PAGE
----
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Impeachment Is Snapping at the Heels of Brazil’s President Rousseff

Barring a major upset, a 65-member congressional commission is slated to vote on Monday evening in favor of a recommendation that Rousseff's impeachment be put before the plenary, probably on Sunday.

by Eva Hershaw and Leandro Melito
Apr 11 2016, 9:05pm

Photo by Antonio Lacerda/EPA

Brazil's embattled President Dilma Rousseff is looking ever closer to being impeached after a congressional committee voted 38 to 27 in favor of her ouster on Monday night.

The vote is the first of three needed to place the president on suspended leave. The second, from the full Chamber of Deputies, could come as early as this Sunday. If that goes through, the final vote would be by the full Senate.

When the result of Monday's vote was announced just after 8:30pm in Brasilia, the congressional chamber erupted with cheers and applause.

"There is no longer a climate for this government, there is no base to sustain it," deputy Jovair Arantes, who headed the committee, had said before the vote. "Nobody still trusts this government, and there is no possibility for change."

The opposition appears to be in a hurry to ensure Rousseff's exit in a context in which popular support for the move has waned somewhat from 68 percent in March to 61 percent last week, according to Datafolha.

The leader of the lower house Eduardo Cunha, who has been pushing for the president's impeachment, has said that the plenary vote could take place this Sunday, April 17. There has been widespread speculation in the media that Cunha is pushing for a weekend decision in the hope that large pro-impeachment protests will put deputies under pressure to support the move.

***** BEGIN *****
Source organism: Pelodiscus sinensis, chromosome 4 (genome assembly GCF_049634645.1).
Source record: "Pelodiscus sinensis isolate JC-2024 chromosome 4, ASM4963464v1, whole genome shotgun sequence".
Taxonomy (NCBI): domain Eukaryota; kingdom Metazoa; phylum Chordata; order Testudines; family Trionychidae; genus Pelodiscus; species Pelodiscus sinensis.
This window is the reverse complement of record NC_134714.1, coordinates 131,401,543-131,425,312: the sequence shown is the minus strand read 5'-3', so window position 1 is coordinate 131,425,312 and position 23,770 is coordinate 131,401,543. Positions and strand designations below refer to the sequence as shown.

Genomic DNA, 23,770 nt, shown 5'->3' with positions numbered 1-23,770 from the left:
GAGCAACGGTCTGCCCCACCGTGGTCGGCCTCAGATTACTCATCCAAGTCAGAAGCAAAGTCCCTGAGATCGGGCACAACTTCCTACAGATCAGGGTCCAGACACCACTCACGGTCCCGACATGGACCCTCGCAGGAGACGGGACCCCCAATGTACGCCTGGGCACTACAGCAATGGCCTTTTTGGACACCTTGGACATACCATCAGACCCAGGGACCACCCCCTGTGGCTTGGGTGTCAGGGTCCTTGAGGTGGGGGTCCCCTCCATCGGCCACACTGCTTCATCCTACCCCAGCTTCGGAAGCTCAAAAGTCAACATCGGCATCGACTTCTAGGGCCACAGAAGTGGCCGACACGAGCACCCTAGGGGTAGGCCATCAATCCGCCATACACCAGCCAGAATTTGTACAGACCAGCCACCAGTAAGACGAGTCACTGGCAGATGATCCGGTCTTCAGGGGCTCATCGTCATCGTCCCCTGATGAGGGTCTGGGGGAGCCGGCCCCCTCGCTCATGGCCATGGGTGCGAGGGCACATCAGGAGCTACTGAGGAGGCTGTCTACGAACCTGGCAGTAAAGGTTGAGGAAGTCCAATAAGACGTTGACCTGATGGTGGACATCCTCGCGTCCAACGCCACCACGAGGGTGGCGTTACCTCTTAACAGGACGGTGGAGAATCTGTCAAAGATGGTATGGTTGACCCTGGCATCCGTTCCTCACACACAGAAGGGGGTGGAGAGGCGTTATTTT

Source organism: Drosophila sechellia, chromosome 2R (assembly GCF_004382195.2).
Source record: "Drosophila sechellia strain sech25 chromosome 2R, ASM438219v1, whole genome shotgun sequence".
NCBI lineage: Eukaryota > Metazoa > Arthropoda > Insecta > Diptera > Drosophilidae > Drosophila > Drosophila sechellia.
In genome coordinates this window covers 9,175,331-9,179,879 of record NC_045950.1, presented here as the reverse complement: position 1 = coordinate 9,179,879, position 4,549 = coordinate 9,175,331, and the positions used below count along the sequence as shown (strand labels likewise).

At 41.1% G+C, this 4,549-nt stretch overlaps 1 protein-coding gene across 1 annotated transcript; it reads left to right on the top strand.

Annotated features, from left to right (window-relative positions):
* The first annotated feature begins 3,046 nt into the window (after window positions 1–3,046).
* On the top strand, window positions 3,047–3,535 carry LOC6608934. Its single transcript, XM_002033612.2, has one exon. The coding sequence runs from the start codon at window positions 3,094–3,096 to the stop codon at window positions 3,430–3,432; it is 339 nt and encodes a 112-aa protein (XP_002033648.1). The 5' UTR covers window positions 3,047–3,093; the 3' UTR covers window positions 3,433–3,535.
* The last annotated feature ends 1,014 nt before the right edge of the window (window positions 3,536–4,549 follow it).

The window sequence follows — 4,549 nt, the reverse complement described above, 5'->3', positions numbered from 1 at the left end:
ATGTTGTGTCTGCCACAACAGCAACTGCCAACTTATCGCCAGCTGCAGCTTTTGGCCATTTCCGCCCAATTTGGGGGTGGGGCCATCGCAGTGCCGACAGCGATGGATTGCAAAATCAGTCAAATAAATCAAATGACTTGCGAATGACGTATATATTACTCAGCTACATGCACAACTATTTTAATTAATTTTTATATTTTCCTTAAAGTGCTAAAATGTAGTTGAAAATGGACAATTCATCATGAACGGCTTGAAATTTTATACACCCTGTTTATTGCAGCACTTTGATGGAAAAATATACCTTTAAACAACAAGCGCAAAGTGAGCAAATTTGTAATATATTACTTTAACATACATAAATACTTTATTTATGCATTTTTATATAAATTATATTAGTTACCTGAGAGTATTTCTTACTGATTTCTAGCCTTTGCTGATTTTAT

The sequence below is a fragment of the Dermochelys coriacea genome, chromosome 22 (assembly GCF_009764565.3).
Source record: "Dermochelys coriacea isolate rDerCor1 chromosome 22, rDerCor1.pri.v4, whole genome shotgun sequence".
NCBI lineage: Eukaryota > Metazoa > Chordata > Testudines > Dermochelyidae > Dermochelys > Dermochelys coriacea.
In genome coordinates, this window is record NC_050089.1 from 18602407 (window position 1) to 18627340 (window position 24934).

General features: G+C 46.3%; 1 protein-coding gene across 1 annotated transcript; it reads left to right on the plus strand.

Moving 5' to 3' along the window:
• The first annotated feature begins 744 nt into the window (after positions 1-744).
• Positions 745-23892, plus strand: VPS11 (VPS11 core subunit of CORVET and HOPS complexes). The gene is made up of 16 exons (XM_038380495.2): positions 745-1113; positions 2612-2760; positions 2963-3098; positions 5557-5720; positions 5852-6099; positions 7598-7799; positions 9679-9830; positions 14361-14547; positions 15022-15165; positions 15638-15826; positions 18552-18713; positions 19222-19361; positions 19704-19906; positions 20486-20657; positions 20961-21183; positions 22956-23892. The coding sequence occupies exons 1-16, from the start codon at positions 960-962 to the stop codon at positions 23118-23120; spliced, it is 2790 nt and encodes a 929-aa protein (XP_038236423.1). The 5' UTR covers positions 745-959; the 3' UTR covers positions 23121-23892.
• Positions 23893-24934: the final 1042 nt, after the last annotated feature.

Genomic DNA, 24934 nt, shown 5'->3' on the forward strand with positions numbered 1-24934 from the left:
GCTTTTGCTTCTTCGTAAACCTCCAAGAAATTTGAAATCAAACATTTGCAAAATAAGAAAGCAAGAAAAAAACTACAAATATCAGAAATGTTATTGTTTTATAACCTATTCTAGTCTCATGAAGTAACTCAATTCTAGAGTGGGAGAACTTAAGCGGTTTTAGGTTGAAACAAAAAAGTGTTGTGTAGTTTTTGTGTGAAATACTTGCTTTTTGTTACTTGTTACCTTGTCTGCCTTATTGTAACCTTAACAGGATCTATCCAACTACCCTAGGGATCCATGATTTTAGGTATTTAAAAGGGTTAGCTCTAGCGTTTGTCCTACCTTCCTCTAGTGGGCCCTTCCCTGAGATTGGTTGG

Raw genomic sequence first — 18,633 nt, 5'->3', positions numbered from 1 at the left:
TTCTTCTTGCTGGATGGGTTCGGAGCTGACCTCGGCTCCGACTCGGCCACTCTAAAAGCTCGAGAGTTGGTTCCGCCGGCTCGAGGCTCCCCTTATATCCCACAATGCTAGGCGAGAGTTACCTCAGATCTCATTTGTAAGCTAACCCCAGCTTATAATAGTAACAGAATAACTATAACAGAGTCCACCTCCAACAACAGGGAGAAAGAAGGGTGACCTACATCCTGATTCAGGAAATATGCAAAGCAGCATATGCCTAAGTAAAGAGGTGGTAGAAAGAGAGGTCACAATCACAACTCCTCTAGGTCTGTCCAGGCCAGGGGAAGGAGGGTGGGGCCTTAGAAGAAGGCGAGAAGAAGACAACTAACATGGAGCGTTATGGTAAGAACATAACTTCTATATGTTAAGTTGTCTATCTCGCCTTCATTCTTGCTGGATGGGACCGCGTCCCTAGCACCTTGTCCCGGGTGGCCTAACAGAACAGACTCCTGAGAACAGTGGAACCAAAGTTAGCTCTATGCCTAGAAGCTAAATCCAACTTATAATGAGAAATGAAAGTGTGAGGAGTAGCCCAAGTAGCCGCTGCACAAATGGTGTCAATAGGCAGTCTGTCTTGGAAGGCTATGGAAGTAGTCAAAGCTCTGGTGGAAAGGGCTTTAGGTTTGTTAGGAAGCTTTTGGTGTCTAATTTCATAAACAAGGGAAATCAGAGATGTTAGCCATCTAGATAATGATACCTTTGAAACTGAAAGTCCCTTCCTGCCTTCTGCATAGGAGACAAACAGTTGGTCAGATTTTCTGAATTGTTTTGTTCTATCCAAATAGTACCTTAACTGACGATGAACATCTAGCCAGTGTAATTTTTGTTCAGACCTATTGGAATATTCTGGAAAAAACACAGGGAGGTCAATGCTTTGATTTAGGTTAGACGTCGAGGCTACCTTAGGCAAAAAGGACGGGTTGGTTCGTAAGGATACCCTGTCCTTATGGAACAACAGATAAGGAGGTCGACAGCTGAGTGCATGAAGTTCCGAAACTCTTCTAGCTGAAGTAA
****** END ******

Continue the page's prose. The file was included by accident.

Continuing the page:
The Ministries Esplanade — a huge lawn that stretches out behind the congressional building — was already being divided by police barricades on Monday as the debate continued. Thousands of security guards were to be deployed in the area in anticipation of protests by opponents and supporters of the government that were expected to start before the weekend.

Related: Millions Take to Brazil's Streets to Demand an End to Dilma Rousseff's Presidency

The president's possible impeachment rests on charges that she tweaked with national accounts in order to cover budgetary shortfalls in 2015, the year after her reelection. The government's supporters allege that the proceedings amount to little more than a desperate attempt to unseat a democratically elected president, tantamount to a coup."

The moves to impeach Rousseff come in the midst of broader political crisis associated with a massive anti-corruption probe, deemed Operation Lava Jato, or Car Wash, which is investigating a kickback scheme involving state-run company Petrobras. The probe has already led to the jailing of many powerful politicians and businessmen from all major parties.

Dilma has repeatedly rejected calls for her resignation and has said her government will survive impeachment efforts.

Ahead of the vote on Monday, the country's Attorney General José Eduardo Cardozo maintained that the budgetary adjustments made by the president did not amount to an impeachable crime. Cardozo said that they were logical responses to the country's economic problems. "It was not the president of the republic that caused this, but rather the economic situation," he said.

The possible ousting of Rousseff is just one aspect of the country's deep political crisis which has called into question the entire political class.

More than half of the committee members voting on impeachment proceedings on Monday face charges in the Lava Jato investigation, as does house speaker Cunha. Though Rousseff herself has not been named in that probe, other high profile members of the governing Workers' Party have.